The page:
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Archive 2012 · On specializing
  
 
zalmyb
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p.1 #1 · On specializing


Hey y'all. I'm still working on where I want my photography to be heading ad have some questions.

How many of you specialize in a specific type of style, subject, etc. like really specialize. In ways that most clients wouldn't appreciate. And not specifically in wedding photography (I'm just posting here because there seems to be the most business sense on this board). Something like what Chuck Anerino does. Shoot a very specific way that most people wouldn't really be interested in.

How do you find clients that appreciate what you have to offer?
How did you get the guts to just shoot the way you want to, knowing that most people wouldn't get it?
How do you know you actually have something that enough people would pay enough to make it worth it?

The way I see it, it's a much bigger risk, but the rewards (both financially and otherwise) can also be quite great. Of course that's assuming it's done well, and even more so, marketed well. The growth would probably be slower, but it could theoretically keep on growing (assuming there are few that do what I would do, and that there are enough clients to really want it).

Evan had a post on the People Forum a while back about his search for a pure portraitist. If Evan, who knows his field quite well, is having a hard time finding a specialist, how much harder would it be for a less informed client to find you?

Anything you have to say on the issue is much appreciated
Thanks!



Aug 22, 2012 at 04:50 PM
TheGE
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p.1 #2 · On specializing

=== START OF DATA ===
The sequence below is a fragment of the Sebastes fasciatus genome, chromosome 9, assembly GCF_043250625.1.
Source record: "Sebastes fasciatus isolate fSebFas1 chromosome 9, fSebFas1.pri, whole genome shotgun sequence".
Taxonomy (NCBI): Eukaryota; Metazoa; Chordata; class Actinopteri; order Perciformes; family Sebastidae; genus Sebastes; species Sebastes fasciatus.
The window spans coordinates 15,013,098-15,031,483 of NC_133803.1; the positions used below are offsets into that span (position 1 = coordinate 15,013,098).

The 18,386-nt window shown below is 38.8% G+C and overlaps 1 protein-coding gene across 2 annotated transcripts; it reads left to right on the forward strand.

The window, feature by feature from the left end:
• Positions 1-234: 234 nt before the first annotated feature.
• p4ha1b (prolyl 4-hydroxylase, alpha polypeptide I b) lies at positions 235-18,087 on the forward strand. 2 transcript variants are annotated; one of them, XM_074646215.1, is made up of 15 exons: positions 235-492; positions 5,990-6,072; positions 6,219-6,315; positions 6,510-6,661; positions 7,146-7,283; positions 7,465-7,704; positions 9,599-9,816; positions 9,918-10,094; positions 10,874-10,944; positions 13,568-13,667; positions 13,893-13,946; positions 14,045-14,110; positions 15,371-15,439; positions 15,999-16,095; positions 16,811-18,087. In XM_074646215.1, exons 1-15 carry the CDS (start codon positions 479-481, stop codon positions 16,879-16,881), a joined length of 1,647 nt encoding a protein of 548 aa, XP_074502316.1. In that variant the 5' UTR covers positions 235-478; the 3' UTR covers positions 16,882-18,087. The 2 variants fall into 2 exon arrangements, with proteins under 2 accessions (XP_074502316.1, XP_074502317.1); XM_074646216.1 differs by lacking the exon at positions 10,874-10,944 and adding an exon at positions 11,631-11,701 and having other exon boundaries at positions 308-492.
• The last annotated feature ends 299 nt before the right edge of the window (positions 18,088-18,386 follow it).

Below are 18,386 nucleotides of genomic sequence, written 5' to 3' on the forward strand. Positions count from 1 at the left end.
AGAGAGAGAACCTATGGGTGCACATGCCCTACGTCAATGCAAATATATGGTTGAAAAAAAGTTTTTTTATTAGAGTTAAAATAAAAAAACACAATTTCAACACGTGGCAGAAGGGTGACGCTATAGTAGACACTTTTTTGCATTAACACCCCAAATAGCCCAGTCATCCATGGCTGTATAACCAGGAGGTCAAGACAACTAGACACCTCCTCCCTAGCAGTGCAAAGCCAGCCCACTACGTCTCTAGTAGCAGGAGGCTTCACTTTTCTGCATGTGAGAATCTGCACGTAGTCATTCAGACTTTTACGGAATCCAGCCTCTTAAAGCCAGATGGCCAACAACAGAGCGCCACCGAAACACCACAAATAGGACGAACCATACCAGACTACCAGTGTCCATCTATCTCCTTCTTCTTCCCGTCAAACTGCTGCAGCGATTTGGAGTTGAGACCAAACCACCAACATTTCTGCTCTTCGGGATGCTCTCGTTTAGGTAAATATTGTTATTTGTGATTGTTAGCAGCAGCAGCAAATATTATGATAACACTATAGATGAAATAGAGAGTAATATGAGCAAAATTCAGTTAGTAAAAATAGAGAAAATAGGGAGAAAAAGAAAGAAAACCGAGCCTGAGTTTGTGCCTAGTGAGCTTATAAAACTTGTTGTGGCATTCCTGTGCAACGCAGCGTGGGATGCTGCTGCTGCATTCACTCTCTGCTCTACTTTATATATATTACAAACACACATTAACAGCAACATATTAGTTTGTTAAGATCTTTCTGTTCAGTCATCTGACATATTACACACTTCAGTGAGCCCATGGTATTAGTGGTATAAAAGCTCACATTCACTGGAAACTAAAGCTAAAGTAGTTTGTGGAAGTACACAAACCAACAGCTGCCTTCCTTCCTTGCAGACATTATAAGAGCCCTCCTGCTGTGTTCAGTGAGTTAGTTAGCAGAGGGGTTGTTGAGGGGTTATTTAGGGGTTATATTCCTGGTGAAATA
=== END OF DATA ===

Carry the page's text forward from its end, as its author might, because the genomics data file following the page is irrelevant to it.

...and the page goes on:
zalmyb wrote:
Something like what Chuck Anerino does. Shoot a very specific way that most people wouldn't really be interested in.


There's a compliment in there somewhere.



Aug 22, 2012 at 05:44 PM
hardlyboring
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p.1 #3 · On specializing


Zalmy
I think it depends entirely on the person shooting. Some people have a very easy time specializing ... while others are a little more general in their work.
I had an interesting conversation with Sam a week ago while shooting with him. I was telling him about our desire to hit a very niche market within the wedding industry. His thoughts were basically "great, but their often is not enough work to put food on the table". His sentiment was that we can specialize but that we should always be open to shooting whatever pays because it would be dumb not to.

I say go ahead and specialize. You really have nothing to lose. You only have to show the stuff you want to specialize in on your blog etc. but that does not mean you have to turn down other paying work even if it is not necessarily the niche market you're trying to hit.



Aug 22, 2012 at 05:47 PM
zalmyb
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p.1 #4 · On specializing


TheGE wrote:
There's a compliment in there somewhere.